Diagnosing Epidermolysis Bullosa Type and Subtype in Infancy Using Immunofluorescence Microscopy: The Stanford Experience

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Abstract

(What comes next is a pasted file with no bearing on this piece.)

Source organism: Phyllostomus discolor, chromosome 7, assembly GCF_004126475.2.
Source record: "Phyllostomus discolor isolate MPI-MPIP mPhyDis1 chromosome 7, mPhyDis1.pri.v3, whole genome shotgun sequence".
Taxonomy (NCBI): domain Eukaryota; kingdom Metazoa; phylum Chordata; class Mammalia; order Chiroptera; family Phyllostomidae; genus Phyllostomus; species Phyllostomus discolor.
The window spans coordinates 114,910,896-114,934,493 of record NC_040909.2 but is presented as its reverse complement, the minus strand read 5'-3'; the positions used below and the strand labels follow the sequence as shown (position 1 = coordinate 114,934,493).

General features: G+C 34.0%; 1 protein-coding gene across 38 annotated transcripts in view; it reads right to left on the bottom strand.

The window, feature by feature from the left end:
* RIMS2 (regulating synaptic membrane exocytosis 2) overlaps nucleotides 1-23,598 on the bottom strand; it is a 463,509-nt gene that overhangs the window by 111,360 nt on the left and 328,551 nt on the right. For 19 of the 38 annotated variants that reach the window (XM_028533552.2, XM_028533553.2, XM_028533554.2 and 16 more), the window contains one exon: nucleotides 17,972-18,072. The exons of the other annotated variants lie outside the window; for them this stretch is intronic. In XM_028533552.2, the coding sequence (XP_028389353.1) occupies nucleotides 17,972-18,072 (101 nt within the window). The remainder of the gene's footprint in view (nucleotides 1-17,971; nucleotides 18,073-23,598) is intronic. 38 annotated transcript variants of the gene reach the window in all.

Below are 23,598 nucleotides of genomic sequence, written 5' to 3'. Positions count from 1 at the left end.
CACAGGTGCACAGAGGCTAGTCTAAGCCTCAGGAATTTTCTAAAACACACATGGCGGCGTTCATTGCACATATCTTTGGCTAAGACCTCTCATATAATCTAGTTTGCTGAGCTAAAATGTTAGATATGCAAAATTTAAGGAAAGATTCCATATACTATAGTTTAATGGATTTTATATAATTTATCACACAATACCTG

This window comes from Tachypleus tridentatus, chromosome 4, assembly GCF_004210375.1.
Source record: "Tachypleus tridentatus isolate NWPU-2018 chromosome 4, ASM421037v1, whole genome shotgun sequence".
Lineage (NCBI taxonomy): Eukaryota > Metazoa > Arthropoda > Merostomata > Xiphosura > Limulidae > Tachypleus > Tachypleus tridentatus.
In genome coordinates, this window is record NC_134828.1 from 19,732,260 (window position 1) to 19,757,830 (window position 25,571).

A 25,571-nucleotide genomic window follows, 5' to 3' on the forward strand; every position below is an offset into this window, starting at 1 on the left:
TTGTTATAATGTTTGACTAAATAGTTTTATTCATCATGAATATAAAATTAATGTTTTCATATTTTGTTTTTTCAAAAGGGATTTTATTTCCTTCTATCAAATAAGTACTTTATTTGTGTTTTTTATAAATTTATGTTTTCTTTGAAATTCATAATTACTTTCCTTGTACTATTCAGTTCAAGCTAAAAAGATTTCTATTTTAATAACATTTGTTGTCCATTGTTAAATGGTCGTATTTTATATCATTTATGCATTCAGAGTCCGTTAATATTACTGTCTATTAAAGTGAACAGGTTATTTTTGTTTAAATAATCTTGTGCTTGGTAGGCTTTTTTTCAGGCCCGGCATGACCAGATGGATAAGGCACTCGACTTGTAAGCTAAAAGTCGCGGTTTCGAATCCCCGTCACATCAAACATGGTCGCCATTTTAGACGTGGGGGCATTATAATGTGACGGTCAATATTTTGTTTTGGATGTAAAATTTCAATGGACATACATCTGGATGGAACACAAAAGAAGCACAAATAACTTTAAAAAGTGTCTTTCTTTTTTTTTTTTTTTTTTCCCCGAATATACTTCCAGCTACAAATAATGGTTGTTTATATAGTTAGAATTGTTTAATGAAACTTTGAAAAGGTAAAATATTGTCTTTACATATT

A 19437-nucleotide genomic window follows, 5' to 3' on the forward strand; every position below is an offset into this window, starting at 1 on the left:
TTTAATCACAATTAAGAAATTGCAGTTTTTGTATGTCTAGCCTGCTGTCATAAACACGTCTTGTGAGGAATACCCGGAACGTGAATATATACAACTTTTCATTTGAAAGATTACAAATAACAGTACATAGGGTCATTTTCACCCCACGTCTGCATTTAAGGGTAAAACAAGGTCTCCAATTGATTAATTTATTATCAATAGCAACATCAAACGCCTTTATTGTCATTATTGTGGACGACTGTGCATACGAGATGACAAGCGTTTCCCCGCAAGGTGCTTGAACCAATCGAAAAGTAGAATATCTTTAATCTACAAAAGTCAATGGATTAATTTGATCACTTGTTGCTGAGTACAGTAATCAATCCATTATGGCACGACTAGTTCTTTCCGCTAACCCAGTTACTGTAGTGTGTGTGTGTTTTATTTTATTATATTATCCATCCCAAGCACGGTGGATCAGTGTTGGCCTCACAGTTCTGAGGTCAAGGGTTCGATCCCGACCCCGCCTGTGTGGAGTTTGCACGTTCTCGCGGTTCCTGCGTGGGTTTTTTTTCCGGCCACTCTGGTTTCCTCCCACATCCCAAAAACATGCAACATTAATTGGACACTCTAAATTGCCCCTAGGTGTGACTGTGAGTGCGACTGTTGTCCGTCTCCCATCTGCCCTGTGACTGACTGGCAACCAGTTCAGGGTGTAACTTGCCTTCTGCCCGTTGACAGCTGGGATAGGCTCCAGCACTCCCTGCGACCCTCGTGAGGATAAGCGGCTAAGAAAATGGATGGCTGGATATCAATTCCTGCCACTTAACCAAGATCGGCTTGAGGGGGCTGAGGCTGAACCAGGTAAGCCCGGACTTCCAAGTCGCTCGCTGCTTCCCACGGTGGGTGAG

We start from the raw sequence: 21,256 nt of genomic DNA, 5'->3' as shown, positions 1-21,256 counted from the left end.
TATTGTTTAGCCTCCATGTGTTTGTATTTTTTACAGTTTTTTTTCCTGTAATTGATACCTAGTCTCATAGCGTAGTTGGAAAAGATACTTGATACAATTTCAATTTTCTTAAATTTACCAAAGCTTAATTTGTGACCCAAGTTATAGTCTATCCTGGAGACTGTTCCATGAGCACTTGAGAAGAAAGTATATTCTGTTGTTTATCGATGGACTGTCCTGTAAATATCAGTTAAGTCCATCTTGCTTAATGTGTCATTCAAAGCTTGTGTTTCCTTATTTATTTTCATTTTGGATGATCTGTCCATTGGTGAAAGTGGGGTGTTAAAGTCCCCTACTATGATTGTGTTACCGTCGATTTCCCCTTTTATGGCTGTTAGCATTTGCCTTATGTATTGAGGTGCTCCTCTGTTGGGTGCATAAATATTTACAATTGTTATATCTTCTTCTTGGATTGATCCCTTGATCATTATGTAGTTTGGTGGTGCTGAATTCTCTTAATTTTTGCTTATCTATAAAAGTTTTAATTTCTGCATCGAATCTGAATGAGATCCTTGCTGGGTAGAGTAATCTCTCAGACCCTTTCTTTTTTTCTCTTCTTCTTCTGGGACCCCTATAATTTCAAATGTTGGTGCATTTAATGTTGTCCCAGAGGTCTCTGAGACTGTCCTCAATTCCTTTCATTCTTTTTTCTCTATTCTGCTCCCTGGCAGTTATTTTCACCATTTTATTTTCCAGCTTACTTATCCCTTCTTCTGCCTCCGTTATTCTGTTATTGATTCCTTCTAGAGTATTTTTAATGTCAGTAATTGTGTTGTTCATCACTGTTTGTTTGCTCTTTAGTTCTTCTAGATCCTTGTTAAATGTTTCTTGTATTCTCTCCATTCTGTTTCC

The natural history of inherited epidermolysis bullosa (EB) varies significantly across subtypes. When confronted with an infant suspected to have EB, rapidly determining the type and subtype is critical in counselling families accurately about the infant's diagnosis and prognosis. Although transmission electron microscopy (TEM) has been considered the criterion standard for EB diagnosis, immunofluorescence microscopy (IFM) using monoclonal antibodies (mAbs) to EB-specific basement membrane zone proteins has several advantages, but few studies have evaluated the diagnostic utility of IFM. We sought to evaluate the clinical utility of IFM using an expanded panel of EB-specific mAbs. This was a retrospective review of pathology reports from infants younger < 1 year old with suspected EB primarily analyzed with IFM by the Stanford Dermatopathology service. Seventy-seven cases were identified for analysis, of which 20 were suboptimal for IFM analysis. Fifty-five cases were diagnosed with EB and classified as follows: EB simplex (n= 5), junctional EB (n= 31), dystrophic EB (n= 19). TEM was available in 36 of 55 cases (65%). IFM with an expanded panel of EB-specific mAbs should be considered the first-line diagnostic test to evaluate infants with clinically suspected EB.

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